Aggressive Dog Behavior

Any behavior meant to intimidate or harm a person or another animal can be marked as aggressive. Baring teeth, snarling, growling, snapping and biting are all known as aggressive dog behavior intentions. This kind of behavior is quite normal in dog’s view, but is unacceptable to us, humans. Even if a person may have peacefun intentions, dog can percieve this persons behavior as threathening and act aggrassively upon it. Because dogs and humans communicate differently, misunderstandings can occur.

Aggression is a complex subject and potential consequences can be serious, I recommend that you get professional help if your dog’s aggressive behavior is abnormal.

Type of Aggressions

There are many types of aggressions, here I’ll point out three most common ones.

Dominance Aggression. If your dog’s social status is challenged or his controll over social interaction is threathened, most likely your dog will react aggressively. Dogs are social animals and can corelate theis social group with human family. If your dog thinks his social ranking is above yours, it’s likely you’ll get challenged it trying to “master” him/her and can expect growling and baring teeth. When not challenged, dogs can be very friendly. This is known as “Jekill and Hydes” as immediately when your dog feel hih social positioning is at stake, he will try to defend it. Fear Motivated Aggression. Whey your dog belives he is being attacked or he is in danger, aggression is motivated by defensive reaction. But this is just your dog’s perception and it can be wrong. For example you may raise your arm to throw a ball while your dog can see this as a threat and may bite you because he believes he is protecting himself from getting hit. Also, when approached by other dogs, your dog can be fearfully aggressive. Protective and Territorial Aggression. Defense of dog’s property and territory can be aggressive act. When your dog believes his territory or possessions are threathened, he will try to defend his valuable resources. For example when you walk your dog around the block and allow him to urine-mark, to him, his territory may be the whole block! Aggression directed towards animals and people that a dog percieves as family or “the pack” can usually be referred to as protective aggression. Dogs become protectively aggressive when defending their food, toys or other valuable possesions.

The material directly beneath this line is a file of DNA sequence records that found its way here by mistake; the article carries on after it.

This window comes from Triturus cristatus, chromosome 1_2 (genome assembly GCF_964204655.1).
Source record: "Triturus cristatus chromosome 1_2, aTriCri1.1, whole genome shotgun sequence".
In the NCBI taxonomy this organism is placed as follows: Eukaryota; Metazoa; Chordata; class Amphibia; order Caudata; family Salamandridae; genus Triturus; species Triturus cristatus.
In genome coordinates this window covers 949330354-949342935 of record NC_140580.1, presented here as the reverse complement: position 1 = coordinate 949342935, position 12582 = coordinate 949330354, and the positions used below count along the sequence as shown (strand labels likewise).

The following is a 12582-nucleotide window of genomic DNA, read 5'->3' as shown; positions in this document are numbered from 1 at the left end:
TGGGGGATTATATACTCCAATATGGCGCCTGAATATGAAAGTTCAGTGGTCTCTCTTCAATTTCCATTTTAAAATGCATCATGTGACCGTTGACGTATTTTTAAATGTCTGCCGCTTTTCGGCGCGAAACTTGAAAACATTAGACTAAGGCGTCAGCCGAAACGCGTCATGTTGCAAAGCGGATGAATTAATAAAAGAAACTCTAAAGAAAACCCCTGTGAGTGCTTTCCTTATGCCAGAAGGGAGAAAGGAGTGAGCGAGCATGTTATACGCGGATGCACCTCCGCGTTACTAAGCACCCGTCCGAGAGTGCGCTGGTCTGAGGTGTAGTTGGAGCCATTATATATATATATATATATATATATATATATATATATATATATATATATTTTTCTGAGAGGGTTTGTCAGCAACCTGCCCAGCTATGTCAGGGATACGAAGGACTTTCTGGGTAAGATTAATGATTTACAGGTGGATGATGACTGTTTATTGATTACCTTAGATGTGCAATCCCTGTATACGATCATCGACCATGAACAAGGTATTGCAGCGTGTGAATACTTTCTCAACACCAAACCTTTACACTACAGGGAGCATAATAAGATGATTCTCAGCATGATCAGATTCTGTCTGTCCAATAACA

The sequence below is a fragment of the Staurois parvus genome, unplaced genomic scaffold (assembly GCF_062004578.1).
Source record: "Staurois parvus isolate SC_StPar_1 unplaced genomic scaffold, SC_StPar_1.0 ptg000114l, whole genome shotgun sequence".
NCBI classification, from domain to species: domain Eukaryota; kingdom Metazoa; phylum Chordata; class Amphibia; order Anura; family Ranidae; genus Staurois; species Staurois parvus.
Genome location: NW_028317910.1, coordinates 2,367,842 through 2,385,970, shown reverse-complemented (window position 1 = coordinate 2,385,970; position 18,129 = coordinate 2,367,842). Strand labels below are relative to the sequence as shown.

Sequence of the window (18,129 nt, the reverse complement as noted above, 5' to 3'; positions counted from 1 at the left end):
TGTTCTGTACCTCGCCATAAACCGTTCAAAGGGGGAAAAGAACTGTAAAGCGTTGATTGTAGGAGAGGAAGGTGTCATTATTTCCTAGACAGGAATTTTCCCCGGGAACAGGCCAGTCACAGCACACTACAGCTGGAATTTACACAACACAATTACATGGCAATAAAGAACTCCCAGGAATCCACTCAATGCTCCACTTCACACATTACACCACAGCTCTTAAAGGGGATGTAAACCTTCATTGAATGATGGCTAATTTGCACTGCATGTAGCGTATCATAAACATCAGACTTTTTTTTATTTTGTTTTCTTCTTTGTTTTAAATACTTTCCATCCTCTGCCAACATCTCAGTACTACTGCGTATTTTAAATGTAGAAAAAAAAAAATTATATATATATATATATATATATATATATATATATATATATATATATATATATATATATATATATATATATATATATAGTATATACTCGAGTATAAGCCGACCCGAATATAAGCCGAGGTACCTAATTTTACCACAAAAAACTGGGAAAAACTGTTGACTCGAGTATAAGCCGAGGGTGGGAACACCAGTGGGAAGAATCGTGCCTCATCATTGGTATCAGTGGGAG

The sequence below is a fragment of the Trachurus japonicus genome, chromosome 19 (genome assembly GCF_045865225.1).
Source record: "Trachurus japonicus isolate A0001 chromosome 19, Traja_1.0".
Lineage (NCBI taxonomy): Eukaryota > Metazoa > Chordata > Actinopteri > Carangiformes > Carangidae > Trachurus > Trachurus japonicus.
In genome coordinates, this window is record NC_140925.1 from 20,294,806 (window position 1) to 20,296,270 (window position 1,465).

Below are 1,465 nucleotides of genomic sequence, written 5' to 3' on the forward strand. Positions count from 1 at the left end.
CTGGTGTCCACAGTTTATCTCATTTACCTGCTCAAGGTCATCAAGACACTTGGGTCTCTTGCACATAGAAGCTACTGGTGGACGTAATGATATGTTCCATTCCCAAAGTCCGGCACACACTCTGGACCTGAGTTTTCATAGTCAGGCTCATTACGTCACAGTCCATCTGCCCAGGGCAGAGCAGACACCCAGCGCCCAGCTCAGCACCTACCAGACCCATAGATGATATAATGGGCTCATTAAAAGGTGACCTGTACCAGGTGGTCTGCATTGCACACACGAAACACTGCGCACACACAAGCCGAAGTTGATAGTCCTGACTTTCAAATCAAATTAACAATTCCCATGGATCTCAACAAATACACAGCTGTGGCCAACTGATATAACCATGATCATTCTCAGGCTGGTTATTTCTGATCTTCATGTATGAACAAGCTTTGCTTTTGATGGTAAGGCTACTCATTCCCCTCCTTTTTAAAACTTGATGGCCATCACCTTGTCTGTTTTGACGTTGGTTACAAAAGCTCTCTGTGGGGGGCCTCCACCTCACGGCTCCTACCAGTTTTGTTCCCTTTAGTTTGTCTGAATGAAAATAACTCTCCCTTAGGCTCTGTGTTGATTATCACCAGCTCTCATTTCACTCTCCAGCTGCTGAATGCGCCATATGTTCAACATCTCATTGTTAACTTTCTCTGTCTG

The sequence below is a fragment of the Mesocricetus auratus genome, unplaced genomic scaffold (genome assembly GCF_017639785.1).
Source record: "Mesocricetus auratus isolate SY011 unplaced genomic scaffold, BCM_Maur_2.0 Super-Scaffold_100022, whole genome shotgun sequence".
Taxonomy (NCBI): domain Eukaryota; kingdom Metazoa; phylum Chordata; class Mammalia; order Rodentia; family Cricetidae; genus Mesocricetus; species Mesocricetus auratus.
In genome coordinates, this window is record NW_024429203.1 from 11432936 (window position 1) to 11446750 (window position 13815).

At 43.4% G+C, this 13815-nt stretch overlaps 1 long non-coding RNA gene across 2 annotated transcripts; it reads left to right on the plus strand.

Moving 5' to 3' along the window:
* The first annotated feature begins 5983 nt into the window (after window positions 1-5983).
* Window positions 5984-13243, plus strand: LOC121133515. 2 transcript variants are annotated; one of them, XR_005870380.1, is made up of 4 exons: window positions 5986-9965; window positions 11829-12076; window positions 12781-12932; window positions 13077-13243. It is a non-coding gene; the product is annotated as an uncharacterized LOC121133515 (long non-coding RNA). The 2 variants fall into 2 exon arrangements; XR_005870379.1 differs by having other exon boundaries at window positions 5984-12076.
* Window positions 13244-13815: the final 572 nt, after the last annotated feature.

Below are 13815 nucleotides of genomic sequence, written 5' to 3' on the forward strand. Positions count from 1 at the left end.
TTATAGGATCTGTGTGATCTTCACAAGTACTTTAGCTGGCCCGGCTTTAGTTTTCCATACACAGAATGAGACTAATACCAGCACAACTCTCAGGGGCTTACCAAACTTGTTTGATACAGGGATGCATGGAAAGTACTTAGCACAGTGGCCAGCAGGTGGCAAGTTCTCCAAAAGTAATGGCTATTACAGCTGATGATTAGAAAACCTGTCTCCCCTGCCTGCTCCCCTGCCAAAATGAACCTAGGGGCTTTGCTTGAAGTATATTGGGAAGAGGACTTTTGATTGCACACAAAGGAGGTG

What You Can Do

Again, there’s lot’s of reasons your dog is behaving aggressively, so don’t take this suggestions too strong. Consult your professional dog doctor if you think your dog is behaving too aggressively.

Check with your veterinarian to rule out medical sources for aggressive behaviour It it gets too tough, don’t try to be a hero. Seek professional help Your first priority is to keep everyone safe, so take precautions. Supervise or restrict your dog’s activities until you can get professional help. Remember, you are liable for your dog’s behavior! Avoid situations which could stress-out and scare your dog, causing him to act aggressively If your dog is possessive for one thing (toy or food), don’t allow him access to thos items. If situation gets worse, try to bribe him with similar objects (old shoe, old blanket). Don’t let him have what he want when he want’s it. You are the master!

What Not To Do

Your dog’s mind is simple, so while he can try to play some tricks on you (like pretending not to see you) you must show him who the real master is. Whaterver you do, don’t use violence or aggression on your dog. It won’t help.

Acting violently on your dog’s aggressive behavior will make the problem worse. Attempting to punish or dominate dominating og will cause him to act even more aggressively trying to defend his social status. This can result in biting or a severe attack. Don’t encourage aggressive behavior. Wrestling with your dog encourages him to attempt to “win” over you or “best” you which can lead to aggressive behavior.  Don’t encourage him to “go and get ‘em” or to bark in response to outside events.

While this two lists are in no way complete, you can do a lot to fix your dog’s aggressive behavior. Don’t settle with “I can’t”. I’ve seen a lot of owners give up to their dog’s aggressiveness and aknowledge their dog as “master” thus allowing him to bark, bite and growl without any means to stop it.

For more information on Aggressive Dog Behavior, please visit www.DogzRulz.com – the place for dog behavior related information.

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